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Basildon Stories
A person's life in Vange - Part 3
by Mrs. J.R. Cartwright

     On the opposite side of the road, more shops. There was Tew's Shoe Repairers. Mr. Tew was a man of ample proportions. He always had a mouth full of nails. These were removed one by one, as he worked deftly at his last.

     His neighbour was the Chemist. Mr. Ralph was chemist then, followed by Mr. Conduit.

     Next to the Chemist was a sweet shop. This is where we would redeem our sweet coupons. We were allowed just a quarter pound of sweets a week, this was shared by four of us, our family not being complete at this point in time.

     Mr. Rose had his haberdashery shop next. He was a pleasant man. He would always greet you with a doff of his hat and a cheery smile.

     Past the next row of houses was Kemps Stores. This was also the Post Office. Past the big bush of Old Man's Beard and there was Highways, the butcher and Green Stores. Mrs. Marriage and her daughter Barbara, lived opposite, with neighbours Mrs. Whitehead and Mr. & Mrs. Chester and their families.

     Bellfontaines, the jewellers, came next, with an ironmongers at the corner of Kent View Road. This was not much more than a cart track then. On the other corner stood Carltons sweet shop next to the wool shop. Up a few concrete steps and there was a little greengrocers. These shops stood on the opposite side of the road to Bedwells shoe shop and gentlemans outfitters. Stewards newsagents came next with Cattles Corn Chandlery and several other small shops. I remember a tiny cafe that was next to an Optician. These two very small shops fronted the Dressmaking factory. This was Turners, where I first started work when I was fourteen. It was a wooden and corrugated iron building, unbearably hot in summer and freezing cold in winter. This cluster of buildings stood opposite Mudd's Grocery and Off License store. I also worked there, a few years later. Mr. Coulton being the manager of provisions. Between the row of houses, that ran along side of Mudds, was Aster Nurseries. This was owned by Bob Trew. Plants from here were sent all over the country.

     On the other side of the road to the nurseries was the fire station. This was manned mainly by part time firemen, all volunteers. The firemen were chiefly the shop owners. Whenever the warning sounded, you would see the men jump onto their cycles and race to the fire station. They were there and out again with the fire engine, in a surprisingly short time.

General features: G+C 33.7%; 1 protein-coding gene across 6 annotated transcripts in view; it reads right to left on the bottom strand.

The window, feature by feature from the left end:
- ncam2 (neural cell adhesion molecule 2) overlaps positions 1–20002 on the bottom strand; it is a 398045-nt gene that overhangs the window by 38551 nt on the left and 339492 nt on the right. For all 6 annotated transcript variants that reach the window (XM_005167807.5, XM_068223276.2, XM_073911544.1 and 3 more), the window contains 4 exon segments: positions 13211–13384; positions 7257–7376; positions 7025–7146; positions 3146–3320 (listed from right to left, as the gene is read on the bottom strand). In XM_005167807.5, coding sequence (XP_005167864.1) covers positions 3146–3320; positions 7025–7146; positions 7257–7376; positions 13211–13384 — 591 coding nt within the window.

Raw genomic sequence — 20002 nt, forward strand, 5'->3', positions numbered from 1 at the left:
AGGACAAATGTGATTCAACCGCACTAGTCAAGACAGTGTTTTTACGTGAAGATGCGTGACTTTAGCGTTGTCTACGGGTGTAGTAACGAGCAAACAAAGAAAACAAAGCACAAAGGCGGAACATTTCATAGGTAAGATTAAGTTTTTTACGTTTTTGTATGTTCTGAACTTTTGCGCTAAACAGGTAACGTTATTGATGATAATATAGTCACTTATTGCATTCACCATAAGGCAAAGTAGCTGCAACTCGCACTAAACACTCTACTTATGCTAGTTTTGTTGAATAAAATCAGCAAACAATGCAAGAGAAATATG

On the same side as the fire station, there was the Assistance Board, as it was known then. The Busy Bee Cafe and Evelins Garage beside the Working Mans Club.

     Facing the club was another road. Here stood the Library. This was a wooden place and reminded one of a chapel.

     A few more bungalows followed, where Dr. Proctor had his house and surgery. Dr. Corboy later took over this practise.

     Over the road again and Riverview Drive. On the corner stood the White Tower Cafe. Down to the bottom of Riverview you would come to Kiln Farm. This is where the Websters lived. Across the railway and the fields we would reach the creek. Here were moored about a dozen house-boats. It was on one of these that my husband and I made our first home. This was in 1955. It was a large converted Thames barge, roomy and comfortable. We more often than not spent a very pleasant evening, rowing our little dinghy in the creek.

     Back to the High Road and just before reaching the railway bridge, was Knibbs. This again was a wooden building. You could buy anything there, from a gallon of tar to a mouse trap.

     Vange had a lot to offer in those days. There would be all sorts of things going on. There was the Annual Carnival which joined the one at Pitsea. Everyone seemed to take part in some way or other. The Christmas Bazaars were always popular. The ladies sewing and knitting all year, to make their own particular bazaar a huge success. I remember too how we enjoyed the lantern slide shows. These were held in the church hall. Everyone knew everyone else of course, so where ever you went there was a warm greeting. No matter whether it was at one of the functions I have already mentioned or at the school play, the school sports or just a trip to the shop.

Title: A person's life in Vange by Mrs. June R. Cartwright.

Source: Local Studies section - Basildon Central Library, St. Martin's Square, Basildon.

Comments: This account is reproduced in its entirety, unedited and unabridged.

Page added: October 2002
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